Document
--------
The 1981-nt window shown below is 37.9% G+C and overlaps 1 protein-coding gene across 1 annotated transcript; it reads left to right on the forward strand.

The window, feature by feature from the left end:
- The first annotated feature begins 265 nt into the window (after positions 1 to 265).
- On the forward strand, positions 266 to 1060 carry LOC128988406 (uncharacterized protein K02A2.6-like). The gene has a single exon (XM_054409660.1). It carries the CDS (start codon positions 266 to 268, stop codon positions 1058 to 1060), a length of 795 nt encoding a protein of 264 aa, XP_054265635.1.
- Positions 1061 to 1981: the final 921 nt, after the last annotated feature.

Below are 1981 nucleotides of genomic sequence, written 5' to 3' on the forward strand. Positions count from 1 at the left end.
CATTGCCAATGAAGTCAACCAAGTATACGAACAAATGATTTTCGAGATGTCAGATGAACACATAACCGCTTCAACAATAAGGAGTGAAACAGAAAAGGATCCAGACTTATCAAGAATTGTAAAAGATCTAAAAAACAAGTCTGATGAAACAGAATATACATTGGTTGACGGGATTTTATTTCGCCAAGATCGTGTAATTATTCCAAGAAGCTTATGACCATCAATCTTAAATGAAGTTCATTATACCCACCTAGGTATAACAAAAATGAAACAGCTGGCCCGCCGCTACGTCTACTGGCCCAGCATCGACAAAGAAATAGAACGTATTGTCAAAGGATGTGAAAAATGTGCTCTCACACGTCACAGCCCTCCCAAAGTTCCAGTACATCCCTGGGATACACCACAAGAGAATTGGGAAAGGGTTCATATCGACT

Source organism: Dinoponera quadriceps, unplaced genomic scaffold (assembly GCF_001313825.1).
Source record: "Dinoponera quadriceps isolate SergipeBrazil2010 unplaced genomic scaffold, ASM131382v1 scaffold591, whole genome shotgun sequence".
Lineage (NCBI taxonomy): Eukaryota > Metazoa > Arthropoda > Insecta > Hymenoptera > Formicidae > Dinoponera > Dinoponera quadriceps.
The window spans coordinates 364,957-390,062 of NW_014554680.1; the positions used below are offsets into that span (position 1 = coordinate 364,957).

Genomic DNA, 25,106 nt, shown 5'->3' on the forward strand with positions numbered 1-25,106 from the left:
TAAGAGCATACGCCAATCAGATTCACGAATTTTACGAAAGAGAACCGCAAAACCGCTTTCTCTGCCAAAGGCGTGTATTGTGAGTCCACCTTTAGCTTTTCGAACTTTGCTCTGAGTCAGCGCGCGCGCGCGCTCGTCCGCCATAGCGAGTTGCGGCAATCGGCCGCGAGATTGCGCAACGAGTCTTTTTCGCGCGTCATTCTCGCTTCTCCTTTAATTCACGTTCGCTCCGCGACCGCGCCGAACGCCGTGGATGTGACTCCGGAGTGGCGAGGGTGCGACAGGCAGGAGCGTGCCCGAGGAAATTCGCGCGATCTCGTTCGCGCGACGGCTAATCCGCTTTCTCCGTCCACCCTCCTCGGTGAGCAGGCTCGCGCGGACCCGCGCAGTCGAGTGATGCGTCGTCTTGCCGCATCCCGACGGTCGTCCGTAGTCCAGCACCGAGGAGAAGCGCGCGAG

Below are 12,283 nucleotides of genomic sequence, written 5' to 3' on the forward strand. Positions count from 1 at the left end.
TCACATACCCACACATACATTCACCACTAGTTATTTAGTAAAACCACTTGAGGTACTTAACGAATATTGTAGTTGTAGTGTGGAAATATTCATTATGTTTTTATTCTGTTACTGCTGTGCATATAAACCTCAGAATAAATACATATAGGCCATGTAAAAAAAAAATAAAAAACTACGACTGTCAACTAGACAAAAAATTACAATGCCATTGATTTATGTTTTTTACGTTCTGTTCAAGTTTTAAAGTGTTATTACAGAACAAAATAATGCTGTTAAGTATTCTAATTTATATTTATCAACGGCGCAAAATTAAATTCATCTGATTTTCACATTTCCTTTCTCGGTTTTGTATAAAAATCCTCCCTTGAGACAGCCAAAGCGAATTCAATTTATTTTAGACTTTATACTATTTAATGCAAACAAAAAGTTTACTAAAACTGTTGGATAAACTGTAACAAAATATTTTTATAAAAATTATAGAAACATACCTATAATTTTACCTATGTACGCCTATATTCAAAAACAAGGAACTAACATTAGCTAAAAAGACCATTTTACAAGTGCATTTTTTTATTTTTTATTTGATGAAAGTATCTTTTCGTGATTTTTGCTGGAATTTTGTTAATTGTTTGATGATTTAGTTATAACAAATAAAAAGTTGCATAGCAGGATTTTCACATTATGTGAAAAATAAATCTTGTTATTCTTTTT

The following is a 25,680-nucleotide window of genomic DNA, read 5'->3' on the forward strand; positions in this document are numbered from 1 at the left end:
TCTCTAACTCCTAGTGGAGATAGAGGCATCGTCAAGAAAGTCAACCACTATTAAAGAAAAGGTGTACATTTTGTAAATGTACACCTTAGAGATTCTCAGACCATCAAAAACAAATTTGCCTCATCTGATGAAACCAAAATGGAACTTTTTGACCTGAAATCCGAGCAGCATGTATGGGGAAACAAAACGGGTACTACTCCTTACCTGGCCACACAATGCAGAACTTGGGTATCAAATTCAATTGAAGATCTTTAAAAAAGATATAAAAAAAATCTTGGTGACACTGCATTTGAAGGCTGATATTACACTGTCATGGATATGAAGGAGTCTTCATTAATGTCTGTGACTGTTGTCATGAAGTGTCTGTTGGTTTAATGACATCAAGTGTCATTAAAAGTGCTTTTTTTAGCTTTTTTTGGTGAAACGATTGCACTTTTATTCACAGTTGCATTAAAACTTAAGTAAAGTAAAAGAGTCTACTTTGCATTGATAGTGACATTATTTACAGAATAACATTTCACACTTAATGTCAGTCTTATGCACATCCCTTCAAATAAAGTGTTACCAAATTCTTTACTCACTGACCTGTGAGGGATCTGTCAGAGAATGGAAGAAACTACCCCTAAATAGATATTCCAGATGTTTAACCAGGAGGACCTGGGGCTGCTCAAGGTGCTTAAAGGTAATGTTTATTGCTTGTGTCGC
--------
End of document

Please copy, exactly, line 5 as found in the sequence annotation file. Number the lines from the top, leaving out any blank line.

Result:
- Positions 1061 to 1981: the final 921 nt, after the last annotated feature.